US Muslim tortured in UAE for 106 days struggles to prove FBI hand
Yonas Fikre is an Eritrean born American citizen who immigrated as a refugee to the US when he was 13 from neighboring Sudan. He became a US citizen and in 2006 settled in Portland, Oregon. His problems began soon after 2010 when he went back to Khartoum, where he still had relatives, to start an electronics import business.
In Sudan he was summoned to the US Embassy on false pretenses and was told by two FBI agents from Oregon that they wanted to ask him a few questions about his mosque in Portland. When Fikre demanded a lawyer and hesitated to answer questions about people he had prayed at the mosque with but barely knew – the agents told him he was placed on a no-fly list. Although there was “absolutely no factual justification” for that, his lawyer, Thomas Nelson, told RT.
Fikre was told he would be taken off the list if he agreed to work for the BFI as an informant. He eventually agreed to answer their questions, but not work for the feds. A couple of weeks later, Fikre says he received a letter from one of the FBI agents, telling him threateningly: “While we hope to get your side of issues we keep hearing about, the choice is yours to make. The time to help yourself is now.”
Taking threats into account, he still managed to fly to his relatives in Sweden. He concluded that he was not in fact deemed a serious threat and the FBI agents had been bluffing, although he wondered whether had he flown to a close US ally such as Britain that this would also have been the case.
He got a chance to find that out after he went to the UAE, one of the US’s closet allies in the Middle East, and was suddenly arrested by the local police.
Fikre was held and tortured in UAE prison for 106 days from June to September 2011. During this time he was continually beaten and repeatedly asked about events in Portland, Oregon – the same questions that the FBI asked him earlier.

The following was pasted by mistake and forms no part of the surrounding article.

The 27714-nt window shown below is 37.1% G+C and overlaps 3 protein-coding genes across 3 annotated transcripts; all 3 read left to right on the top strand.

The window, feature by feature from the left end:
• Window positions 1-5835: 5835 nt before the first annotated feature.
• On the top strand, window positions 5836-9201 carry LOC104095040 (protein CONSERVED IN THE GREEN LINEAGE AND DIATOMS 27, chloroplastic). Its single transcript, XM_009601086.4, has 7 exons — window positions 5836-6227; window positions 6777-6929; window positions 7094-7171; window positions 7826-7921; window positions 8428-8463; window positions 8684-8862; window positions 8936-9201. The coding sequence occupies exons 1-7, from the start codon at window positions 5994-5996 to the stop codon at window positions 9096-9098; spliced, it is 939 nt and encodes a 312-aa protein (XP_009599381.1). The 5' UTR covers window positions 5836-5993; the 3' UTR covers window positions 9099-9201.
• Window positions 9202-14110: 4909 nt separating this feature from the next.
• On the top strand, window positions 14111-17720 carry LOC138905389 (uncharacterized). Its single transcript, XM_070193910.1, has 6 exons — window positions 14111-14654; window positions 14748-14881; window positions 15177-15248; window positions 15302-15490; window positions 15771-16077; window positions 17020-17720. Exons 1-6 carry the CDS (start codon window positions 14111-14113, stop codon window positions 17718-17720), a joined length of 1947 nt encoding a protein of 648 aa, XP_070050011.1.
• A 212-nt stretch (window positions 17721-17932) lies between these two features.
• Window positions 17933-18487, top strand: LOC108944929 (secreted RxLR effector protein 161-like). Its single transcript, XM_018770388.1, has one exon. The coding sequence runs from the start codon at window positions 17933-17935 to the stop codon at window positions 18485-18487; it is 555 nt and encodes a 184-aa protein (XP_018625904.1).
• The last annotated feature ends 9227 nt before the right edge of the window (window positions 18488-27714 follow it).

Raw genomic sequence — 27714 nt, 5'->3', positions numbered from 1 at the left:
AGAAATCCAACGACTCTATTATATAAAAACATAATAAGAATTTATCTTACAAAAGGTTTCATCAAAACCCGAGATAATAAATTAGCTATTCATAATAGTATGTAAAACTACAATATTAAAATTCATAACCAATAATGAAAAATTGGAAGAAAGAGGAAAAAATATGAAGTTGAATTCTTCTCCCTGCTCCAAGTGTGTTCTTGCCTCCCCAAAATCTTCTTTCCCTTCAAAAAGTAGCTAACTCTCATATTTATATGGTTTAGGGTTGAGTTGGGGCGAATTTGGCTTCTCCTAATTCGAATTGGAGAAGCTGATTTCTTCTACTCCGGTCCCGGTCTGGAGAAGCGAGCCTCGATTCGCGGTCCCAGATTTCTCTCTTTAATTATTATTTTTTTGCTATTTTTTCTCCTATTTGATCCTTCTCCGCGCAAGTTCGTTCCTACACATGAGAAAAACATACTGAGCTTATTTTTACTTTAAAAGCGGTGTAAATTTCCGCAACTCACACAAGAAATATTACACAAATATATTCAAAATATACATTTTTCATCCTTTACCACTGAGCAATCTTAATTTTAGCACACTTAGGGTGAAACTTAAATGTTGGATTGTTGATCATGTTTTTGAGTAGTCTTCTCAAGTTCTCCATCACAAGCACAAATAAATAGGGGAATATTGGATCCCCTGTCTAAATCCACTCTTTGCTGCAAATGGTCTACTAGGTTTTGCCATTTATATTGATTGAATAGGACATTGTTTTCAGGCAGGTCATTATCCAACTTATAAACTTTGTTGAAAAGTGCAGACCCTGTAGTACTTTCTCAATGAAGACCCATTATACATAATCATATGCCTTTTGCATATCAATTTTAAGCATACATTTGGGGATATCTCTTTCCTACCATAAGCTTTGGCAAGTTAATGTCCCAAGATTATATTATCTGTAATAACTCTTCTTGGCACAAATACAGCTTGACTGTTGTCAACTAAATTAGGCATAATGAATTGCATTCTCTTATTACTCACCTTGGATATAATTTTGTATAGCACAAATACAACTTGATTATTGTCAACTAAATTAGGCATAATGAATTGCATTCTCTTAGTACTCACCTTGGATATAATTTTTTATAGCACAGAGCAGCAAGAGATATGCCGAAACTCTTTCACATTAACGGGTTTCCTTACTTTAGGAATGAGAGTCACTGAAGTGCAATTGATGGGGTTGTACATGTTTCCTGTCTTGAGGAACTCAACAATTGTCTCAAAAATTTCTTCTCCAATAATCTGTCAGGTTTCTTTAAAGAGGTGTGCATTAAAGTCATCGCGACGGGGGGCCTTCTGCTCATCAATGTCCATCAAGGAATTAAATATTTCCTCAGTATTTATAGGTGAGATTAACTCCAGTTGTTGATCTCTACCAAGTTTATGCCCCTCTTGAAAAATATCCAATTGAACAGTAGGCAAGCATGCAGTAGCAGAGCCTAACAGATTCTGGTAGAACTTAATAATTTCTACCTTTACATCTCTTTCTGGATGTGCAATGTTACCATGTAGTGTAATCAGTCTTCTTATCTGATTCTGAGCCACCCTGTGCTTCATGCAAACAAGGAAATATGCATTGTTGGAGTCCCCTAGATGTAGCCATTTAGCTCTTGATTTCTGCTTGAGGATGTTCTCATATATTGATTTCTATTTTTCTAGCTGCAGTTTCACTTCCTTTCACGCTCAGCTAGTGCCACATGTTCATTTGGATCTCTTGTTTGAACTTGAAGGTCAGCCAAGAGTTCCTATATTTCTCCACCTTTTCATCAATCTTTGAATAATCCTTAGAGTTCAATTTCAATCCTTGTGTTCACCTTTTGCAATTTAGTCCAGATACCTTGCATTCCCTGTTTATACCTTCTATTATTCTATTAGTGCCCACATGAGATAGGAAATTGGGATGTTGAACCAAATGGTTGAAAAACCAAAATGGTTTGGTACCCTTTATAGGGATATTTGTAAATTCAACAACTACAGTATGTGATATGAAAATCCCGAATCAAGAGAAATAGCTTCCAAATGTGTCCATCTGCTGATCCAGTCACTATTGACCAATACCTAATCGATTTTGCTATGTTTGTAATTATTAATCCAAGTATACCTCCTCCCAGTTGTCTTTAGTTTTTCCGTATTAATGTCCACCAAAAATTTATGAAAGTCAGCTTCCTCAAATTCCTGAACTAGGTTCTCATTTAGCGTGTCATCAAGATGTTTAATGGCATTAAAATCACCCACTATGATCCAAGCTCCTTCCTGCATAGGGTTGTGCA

“During the torture he was always blindfolded, and so he could not see who was doing the interrogating and who else was in the room, although he was aware that there were others. With the exception that he could occasionally look underneath the blindfold and see pants, trousers, shoes and dress of that sort. Sometimes there was Western dress, sometimes there was Arabic dress,” his lawyer explained to RT.
After eventually being released – without any charges – Fikre managed to return to Sweden and over the next three years managed to prove that he had been tortured while in custody in the UAE, although he and his legal team are convinced they can not prove that this was at the behest of the US authorities.
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“During the course of 3 years there, the Swedish authorities investigated what happened to him and they came to a conclusion that Yonas indeed had been tortured. Their problem was that they had a hard time proving that it was the FBI or the American authorities that instigated and performed the torturing. It was not a question of whether the torture occurred, it was a question of whether they can prove that the Americans were behind it,” he explained.
Although there is overwhelming circumstantial evidence, Thomas Nelson says they are having hard time proving the US authorities took part in the torture.
“It’s one of those difficult things because when the most powerful nation on earth wants to hide something, it can do it very easily. We have litigation going on here where, we’re going to try and chase down those avenues and to prove who was involved, what they did and how they did it,” Nelson said.
The lawyer added that legally one of the major problems lawyers face in issues like this is that it’s very difficult to bring a foreign state as a defendant into the United States court system. He also said that another reason that litigation against the US authorities has been unsuccessful is because the US has been “very effective in scaring and creating fear both in the judiciary and in the general public about Muslims.”